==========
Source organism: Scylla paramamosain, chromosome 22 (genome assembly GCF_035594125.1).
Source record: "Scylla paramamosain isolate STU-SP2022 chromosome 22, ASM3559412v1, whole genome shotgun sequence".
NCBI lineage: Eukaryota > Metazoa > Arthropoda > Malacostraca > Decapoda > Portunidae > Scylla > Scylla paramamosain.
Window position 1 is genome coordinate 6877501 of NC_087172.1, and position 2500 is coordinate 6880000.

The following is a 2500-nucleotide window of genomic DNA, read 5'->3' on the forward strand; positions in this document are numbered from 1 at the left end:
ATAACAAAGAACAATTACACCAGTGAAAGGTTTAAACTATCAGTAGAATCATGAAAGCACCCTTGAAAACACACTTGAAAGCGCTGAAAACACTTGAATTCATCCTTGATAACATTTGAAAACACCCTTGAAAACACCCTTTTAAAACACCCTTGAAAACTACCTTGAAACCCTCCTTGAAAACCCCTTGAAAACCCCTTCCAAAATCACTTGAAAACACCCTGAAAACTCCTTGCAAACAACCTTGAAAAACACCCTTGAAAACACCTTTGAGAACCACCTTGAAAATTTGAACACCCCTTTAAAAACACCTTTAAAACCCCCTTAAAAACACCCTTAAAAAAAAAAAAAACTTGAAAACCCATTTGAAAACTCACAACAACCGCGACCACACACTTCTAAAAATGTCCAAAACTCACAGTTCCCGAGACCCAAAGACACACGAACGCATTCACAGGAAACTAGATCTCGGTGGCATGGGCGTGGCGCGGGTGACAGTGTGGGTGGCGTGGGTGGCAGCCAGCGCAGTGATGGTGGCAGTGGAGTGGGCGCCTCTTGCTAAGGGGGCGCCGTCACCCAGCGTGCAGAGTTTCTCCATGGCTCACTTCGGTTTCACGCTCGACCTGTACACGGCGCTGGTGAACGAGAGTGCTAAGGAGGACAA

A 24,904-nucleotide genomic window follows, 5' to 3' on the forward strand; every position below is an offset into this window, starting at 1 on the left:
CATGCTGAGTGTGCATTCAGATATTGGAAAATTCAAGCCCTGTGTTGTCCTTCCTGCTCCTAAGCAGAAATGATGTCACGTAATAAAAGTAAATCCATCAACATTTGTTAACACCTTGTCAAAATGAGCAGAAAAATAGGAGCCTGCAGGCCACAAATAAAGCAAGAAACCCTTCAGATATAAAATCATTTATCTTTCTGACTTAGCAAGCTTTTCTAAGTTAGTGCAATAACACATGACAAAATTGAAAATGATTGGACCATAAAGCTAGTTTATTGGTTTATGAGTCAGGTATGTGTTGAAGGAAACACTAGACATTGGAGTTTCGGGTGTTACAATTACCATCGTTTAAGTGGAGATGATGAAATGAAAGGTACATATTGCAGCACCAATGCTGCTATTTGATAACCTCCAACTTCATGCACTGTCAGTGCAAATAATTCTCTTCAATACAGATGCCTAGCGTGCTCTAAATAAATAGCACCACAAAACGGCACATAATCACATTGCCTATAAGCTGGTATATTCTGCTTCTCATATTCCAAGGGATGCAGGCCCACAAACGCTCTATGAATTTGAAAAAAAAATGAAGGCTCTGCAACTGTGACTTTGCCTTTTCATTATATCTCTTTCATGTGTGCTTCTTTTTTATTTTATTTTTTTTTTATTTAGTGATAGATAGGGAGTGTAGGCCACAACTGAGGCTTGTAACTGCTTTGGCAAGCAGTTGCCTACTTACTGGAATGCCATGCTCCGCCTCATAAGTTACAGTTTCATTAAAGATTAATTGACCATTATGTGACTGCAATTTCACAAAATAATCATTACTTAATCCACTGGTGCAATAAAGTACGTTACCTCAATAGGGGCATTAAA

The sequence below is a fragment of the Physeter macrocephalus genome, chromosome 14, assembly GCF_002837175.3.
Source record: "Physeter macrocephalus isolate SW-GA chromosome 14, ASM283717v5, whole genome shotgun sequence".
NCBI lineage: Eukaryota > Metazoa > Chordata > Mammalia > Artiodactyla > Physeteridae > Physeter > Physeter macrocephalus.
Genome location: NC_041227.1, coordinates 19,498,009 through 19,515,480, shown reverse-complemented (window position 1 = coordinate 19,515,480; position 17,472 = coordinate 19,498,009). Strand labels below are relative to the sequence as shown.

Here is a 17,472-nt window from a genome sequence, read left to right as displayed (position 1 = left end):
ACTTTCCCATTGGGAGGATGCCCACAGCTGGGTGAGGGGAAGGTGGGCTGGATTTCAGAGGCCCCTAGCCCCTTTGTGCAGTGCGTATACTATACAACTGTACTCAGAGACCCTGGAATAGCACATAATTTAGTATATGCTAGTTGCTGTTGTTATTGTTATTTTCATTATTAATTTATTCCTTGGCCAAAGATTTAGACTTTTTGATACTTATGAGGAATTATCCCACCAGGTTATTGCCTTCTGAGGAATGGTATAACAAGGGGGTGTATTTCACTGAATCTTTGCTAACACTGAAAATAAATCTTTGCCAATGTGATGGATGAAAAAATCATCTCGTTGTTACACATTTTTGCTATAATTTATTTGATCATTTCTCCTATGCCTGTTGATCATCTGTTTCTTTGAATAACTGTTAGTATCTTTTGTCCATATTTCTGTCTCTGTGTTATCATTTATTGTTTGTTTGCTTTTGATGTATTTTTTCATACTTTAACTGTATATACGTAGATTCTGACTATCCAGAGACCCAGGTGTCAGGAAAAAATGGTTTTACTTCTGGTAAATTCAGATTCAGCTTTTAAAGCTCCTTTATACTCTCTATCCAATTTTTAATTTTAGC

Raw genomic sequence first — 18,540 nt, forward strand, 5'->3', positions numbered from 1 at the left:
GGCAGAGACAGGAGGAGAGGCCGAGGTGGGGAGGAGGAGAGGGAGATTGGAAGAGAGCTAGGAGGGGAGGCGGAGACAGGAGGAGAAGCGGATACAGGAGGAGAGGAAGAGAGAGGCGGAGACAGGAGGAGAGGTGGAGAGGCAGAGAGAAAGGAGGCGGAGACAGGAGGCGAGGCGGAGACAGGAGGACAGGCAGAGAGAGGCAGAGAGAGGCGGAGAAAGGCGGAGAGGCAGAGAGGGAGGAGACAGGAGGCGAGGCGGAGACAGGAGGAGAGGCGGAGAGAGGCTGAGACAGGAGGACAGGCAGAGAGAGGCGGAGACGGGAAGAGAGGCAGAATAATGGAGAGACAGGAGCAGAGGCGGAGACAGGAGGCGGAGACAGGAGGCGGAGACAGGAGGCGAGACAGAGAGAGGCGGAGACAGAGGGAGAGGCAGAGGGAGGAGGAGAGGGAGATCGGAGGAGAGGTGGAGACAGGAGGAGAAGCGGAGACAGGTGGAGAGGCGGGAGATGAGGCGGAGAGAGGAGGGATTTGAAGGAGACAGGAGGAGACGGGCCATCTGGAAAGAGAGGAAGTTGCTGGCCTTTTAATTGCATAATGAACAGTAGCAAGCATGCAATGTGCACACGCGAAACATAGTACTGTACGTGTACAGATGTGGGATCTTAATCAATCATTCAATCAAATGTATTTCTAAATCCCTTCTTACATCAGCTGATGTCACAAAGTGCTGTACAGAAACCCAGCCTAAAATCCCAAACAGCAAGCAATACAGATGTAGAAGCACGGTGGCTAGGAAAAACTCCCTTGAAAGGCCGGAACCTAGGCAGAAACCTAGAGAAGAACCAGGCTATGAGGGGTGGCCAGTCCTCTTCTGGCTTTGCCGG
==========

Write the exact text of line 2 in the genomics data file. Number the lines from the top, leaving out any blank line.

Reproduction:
Source record: "Scylla paramamosain isolate STU-SP2022 chromosome 22, ASM3559412v1, whole genome shotgun sequence".